# 3.1.2 Distinguish between the terms group and period

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3.1.2 Distinguish between the terms group and period
Topic 3: Periodicity 3.1 The periodic table 3.1.1      Describe the arrangement of elements in the periodic table in order of increasing atomic number 3.1.2      Distinguish between the terms group and period 3.1.3      Apply the relationship between the electron arrangement of elements and their position in the periodic table up to z=20. 3.1.4      Apply the relationship between the highest occupied energy level for an element and its position in the periodic table.

Groups: vertical columns (18)
Have similar properties because have same number of electrons in outer shell Periods: horizontal row (7) Family Names: Group 1: alkali metals Group 2: alkaline earth metals Group 17: halogens Group 18: noble gases Group 3-12: Transition metals Groups 1,2, 13-18: representative elements

3.2 Physical properties   3.2.1      Define the terms first ionization energy and electronegativity 3.2.2      Describe and explain the trends in atomic radii, ionic radii, first ionization energy, electronegativities and melting points for alkali metals (Li  Cs) and the halogens (F  I)       Describe and explain the trends in atomic radii, ionic radii, first ionization energy, and electronegativities for elements across period 3.2.4      Compare the relative electronegative values of two or more elements based on their position on the periodic table.

Atomic Size The electron cloud doesn’t have a definite edge.
They get around this by measuring more than 1 atom at a time. Summary: it is the volume that an atom takes up

Group trends H As we go down a group (each atom has another energy level) the atoms get bigger, because more protons and neutrons in the nucleus Li Na K Rb

Periodic Trends Na Mg Al Si P S Cl Ar
atomic radius decreases as you go from left to right across a period. Why? Stronger attractive forces in atoms (as you go from left to right) between the opposite charges in the nucleus and electron cloud cause the atom to be 'sucked' together a little tighter. Remember filling up same energy level, little shielding occurring. Na Mg Al Si P S Cl Ar

Ionic Size Cations form by losing electrons.
Cations are smaller than the atom they come from. Metals form cations. Cations of representative elements have noble gas configuration.

Ionic size Anions form by gaining electrons.
Anions are bigger than the atom they come from. Nonmetals form anions. Anions of representative elements have noble gas configuration.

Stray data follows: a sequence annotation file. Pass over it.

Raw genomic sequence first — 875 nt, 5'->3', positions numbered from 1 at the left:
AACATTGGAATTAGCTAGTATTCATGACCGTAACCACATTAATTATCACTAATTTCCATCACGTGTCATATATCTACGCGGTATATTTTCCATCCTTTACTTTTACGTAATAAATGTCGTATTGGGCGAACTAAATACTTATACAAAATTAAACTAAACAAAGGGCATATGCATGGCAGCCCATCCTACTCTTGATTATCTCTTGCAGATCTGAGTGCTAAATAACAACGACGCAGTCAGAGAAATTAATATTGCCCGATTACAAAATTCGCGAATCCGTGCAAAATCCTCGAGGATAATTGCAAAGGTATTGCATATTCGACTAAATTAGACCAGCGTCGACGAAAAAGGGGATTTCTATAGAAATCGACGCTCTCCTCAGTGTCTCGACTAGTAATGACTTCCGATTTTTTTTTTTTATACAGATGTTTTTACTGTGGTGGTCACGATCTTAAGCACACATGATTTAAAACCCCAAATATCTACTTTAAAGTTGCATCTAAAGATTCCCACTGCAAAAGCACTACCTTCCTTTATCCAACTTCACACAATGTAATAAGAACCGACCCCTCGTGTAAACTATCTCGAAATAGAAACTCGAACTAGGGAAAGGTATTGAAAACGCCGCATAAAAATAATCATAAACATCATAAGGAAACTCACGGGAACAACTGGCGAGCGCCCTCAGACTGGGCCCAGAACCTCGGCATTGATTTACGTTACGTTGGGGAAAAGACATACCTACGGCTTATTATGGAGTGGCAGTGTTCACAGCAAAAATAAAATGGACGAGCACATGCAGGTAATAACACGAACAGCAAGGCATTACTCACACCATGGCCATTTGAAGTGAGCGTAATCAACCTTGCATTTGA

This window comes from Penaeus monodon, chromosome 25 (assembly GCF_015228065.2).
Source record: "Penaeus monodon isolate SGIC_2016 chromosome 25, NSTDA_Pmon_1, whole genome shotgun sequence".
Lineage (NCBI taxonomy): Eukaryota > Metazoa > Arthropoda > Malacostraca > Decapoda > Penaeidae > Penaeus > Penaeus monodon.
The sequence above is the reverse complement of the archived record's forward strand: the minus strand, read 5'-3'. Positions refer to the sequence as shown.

Periodic Trends N-3 B+3 O-2 F-1 Li+1 C+4 Be+2
Metals losing from outer energy level, more protons than electrons so more pull, causing it to be a smaller species. Non metals gaining electrons in its outer energy level, but there are less protons than electrons in the nucleus, so there is less pull on the protons, so found further out making it larger. N-3 B+3 O-2 F-1 Li+1 C+4 Be+2

Size of Isoelectronic ions
Positive ions have more protons so they are smaller. N-3 O-2 F-1 Ne Na+1 Al+3 Mg+2

Electronegativity

Electronegativity The tendency for an atom to attract electrons to itself when it is chemically combined with another element. How fair it shares. Big electronegativity means it pulls the electron toward it. Atoms with large negative electron affinity have larger electronegativity.

Group Trend The further down a group the farther the electron is away and the more electrons an atom has. So as you go from fluorine to chlorine to bromine and so on down the periodic table, the electrons are further away from the nucleus and better shielded from the nuclear charge and thus not as attracted to the nucleus. For that reason the electronegativity decreases as you go down the periodic table.

Period Trend Electronegativity increases from left to right across a period When the nuclear charge increases, so will the attraction that the atom has for electrons in its outermost energy level and that means the electronegativity will increase

Period trend Electronegativity increases as you go from left to right across a period. Why? Elements on the left of the period table have 1 -2 valence electrons and would rather give those few valence electrons away (to achieve the octet in a lower energy level) than grab another atom's electrons. As a result, they have low electronegativity. Elements on the right side of the period table only need a few electrons to complete the octet, so they have strong desire to grab another atom's electrons.

Group Trend electronegativity decreases as you go down a group.
Why? Elements near the top of the period table have few electrons to begin with; every electron is a big deal. They have a stronger desire to acquire more electrons. Elements near the bottom of the chart have so many electrons that loosing or acquiring an electron is not as big a deal. This is due to the shielding affect where electrons in lower energy levels shield the positive charge of the nucleus from outer electrons resulting in those outer electrons not being as tightly bound to the atom.

Shielding Shielded slightly from the pull of the nucleus by the electrons that are in the closer orbitals. Look at this analogy to help understand

Melting Points of Group 1
Element Melting Point (K) Li 453 Na 370 K 336 Rb 312 Cs 301 Fr 295